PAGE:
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I currently lead Google's Flood Forecasting Initiative alongside several other humanitarian and climate-related efforts, I'm the co-founder and head of research at Probably Good, the founder and head of the board of Effective Altruism Israel, teach Applied Ethics and Information Security at Tel Aviv University, am a venture partner at the VC firm Firstime which invests in climate startups, and am on the advisory board of ALLFED.


Hey Oscar, I am indeed reading this! (albeit a bit late)

First, I really appreciate you looking into this and writing this. I'm excited to see people explore more cause areas and give rough estimates of how promising they are.

There are quite a few details in the cost-effectiveness analysis that I think are inaccurate, and I've mentioned a few at the bottom of the comment in case it is of interest. However, I still think this is a good and valuable shallow investigation. If there weren't discrepancies between the conclusions from 50 hours of investigation and 6 years of work by different people that would be quite surprising (and Google would have wasted quite a lot of money on external analyses, RCTs, etc.).

Details aside, I broadly agree with what you wrote in this comment. There's a big difference between statements about the promisingness of a field as a whole, vs. claiming that there aren't uniquely impactful opportunities in a field - and I think we have a uniquely impactful opportunity. I think flooding is an incredibly important problem and there are many organizations I would love to see investing more in it, but I would not make the case that this should be a top priority focus area for GiveWell / OpenPhil / CE.

It’s also worth noting explicitly that even if I had more meaningful disagreements with the conclusions of this investigation I’d still be very appreciative of it. These questions are complex, multiple perspectives are incredibly valuable, and even well-informed intelligent people can disagree.

Finally, just in case it is of interest and useful, I’ll note the largest drivers of where my estimates diverge from those in the report:

  • Total impact - the EMDAT is definitely a candidate for the most comprehensive source of recorded flood (and other natural disaster) deaths, but it’s not a great source for an estimate of total deaths. This is partially due to undercounting of deaths (and other estimates that use EMDAT alongside other sources find higher numbers[1]<sup><strong>,</strong></sup>[2]), but more significantly due to these types of counts only counting immediate deaths (due to reasons such as trauma) and not due to longer term health effects[3]. Tracking the relationship between floods and all-cause mortality (or other health indicators)[4] leads to vastly larger numbers. Both these methodologies are probably far from the true numbers, but in opposite directions. The World Bank report you linked to thinks warning systems can save 23,000 lives per year, and though this may be an overestimate of the number of lives that would be saved by that plan, I think it might indeed be a reasonable lower bound on the number of lives lost annually in total. My current best estimate of fatalities is about an order of magnitude higher than yours.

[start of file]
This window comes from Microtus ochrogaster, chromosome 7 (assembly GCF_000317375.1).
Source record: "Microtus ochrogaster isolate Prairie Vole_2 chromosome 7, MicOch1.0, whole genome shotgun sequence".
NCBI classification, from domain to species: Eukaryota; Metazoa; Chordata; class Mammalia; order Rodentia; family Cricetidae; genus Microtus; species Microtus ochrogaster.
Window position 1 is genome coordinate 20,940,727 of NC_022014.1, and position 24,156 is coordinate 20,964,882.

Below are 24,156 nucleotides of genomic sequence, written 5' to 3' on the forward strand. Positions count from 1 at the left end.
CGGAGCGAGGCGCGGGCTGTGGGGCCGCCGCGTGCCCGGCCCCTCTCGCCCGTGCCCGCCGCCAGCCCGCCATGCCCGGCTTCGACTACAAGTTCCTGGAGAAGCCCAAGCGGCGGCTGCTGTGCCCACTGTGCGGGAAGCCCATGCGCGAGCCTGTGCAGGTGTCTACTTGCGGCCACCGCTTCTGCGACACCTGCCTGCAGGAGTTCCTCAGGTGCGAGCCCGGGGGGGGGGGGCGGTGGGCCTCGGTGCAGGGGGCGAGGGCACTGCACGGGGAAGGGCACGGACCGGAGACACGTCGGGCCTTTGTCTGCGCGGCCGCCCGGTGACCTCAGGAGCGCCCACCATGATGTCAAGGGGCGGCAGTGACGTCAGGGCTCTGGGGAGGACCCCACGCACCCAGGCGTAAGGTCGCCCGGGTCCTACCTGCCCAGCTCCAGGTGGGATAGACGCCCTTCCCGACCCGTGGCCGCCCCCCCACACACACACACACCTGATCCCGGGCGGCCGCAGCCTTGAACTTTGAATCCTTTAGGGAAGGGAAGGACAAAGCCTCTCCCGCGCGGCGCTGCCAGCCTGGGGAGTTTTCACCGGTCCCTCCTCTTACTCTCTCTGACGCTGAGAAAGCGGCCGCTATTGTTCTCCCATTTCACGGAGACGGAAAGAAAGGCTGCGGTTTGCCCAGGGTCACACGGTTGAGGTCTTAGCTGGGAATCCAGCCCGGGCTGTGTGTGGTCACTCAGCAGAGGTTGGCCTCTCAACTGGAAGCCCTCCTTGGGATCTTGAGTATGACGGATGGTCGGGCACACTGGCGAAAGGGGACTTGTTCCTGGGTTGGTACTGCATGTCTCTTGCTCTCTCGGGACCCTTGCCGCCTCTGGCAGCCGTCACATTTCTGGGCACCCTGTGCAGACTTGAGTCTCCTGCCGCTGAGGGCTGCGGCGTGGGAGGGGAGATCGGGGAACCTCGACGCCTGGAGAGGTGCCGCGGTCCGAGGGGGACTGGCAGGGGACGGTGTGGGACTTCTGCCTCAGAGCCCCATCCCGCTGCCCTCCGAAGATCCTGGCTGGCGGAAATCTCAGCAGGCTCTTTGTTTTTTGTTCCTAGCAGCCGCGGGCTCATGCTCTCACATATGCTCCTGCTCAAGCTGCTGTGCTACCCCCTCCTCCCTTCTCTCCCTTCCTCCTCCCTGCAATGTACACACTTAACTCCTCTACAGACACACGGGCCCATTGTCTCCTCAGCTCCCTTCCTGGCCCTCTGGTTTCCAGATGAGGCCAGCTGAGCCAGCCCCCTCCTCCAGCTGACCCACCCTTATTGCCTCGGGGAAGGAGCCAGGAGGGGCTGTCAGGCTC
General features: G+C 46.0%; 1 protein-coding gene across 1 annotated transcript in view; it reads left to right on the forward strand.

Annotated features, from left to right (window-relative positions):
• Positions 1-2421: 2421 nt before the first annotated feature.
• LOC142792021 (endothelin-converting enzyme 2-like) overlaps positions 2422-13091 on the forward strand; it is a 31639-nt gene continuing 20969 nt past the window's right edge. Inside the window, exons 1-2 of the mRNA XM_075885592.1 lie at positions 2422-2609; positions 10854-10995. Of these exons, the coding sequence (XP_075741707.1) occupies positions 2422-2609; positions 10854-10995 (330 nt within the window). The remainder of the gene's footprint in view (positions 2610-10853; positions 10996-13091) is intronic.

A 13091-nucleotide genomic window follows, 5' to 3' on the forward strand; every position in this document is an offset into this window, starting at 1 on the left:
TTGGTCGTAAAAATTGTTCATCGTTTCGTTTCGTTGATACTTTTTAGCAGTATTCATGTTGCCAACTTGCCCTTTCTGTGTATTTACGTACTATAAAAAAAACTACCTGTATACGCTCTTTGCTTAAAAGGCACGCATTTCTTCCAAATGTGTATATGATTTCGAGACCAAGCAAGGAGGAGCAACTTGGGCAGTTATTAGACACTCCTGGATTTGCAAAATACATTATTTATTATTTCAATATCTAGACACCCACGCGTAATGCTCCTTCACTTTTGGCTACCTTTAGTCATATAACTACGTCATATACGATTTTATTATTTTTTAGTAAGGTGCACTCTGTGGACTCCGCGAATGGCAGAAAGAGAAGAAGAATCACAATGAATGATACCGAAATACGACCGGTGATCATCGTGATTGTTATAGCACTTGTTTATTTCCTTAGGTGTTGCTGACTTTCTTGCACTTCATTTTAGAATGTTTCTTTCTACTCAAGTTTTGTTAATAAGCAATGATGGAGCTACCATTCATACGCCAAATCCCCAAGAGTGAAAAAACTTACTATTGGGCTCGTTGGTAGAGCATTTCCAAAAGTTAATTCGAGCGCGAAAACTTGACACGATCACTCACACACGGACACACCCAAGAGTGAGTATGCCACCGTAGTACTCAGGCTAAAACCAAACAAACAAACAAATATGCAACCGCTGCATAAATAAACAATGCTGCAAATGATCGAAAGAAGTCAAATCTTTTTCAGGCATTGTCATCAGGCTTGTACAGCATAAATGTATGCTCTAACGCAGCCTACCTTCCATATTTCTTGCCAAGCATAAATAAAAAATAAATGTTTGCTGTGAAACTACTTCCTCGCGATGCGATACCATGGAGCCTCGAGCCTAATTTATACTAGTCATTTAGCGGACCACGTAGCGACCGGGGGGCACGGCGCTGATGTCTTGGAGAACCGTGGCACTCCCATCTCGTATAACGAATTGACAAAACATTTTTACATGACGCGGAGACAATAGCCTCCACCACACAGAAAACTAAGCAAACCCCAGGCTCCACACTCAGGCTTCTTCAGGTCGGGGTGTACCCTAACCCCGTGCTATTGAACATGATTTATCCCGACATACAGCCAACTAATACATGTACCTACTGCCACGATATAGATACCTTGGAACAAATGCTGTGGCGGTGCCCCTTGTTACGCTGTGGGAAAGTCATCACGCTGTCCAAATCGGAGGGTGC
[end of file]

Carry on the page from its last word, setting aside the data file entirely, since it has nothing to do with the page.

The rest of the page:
• Comparison between top intervention to all harms vs. all investment - we both already commented on how unique opportunities might be more promising than the field as a whole. I want to make a related but broader point here, because I’m worried the methodology here will systematically bias us in favor of existing cause areas over new ones. At least in parts, your analysis asks how much funding it would take to address all flood harms globally. You then compare your estimate of the cost-effectiveness of that to GiveDirectly, one of the top interventions globally, which invests immensely in targeting[5] to maximize its cost-effectiveness. Due to diminishing returns, almost any domain you’d look into would be very cost-ineffective to try and completely solve the problem globally (for example, trying to solve all poverty via cash transfers would also be far less cost-effective than GiveDirectly’s current margin). Specifically in floods this can lead to a difference in orders of magnitude. While on average the cost-benefit ratio of early warning systems has been estimated as 1:9[6], but in highly-affected low income countries the cost-benefit ratio can rise to the hundreds[7]. Also, I won’t name names, but most $100M+ programs in this space that I’ve seen were never actually completed or used - so the average cost-effectiveness numbers in this space are very far from the effectiveness of a well-functioning organization doing good work. Concretely, I think that your statements might be more than an order of magnitude off if we’re considering investing in promising projects to mitigate flood harms (focusing on severely affected low and middle income countries, early warning, and organizations/solutions with a strong track record).

  • Note: my views are disproportionately influenced by work on early warning systems, which are only a part of the work you’ve aimed to review, and you noted towards monitoring, forecasting, and alerting, which are the areas I’ve been most involved in, while your report touched on other areas in flood management as well.

Finally, you might also be interested in a report from 2016 by CEA, which also includes a review of the cost-effectiveness of flood management. I think it misses different nuances but again provides another interesting perspective.

I have A LOT more things to say about the empirical statements, framework for evaluation, and assumptions that went into this - happy to chat if you’re interested.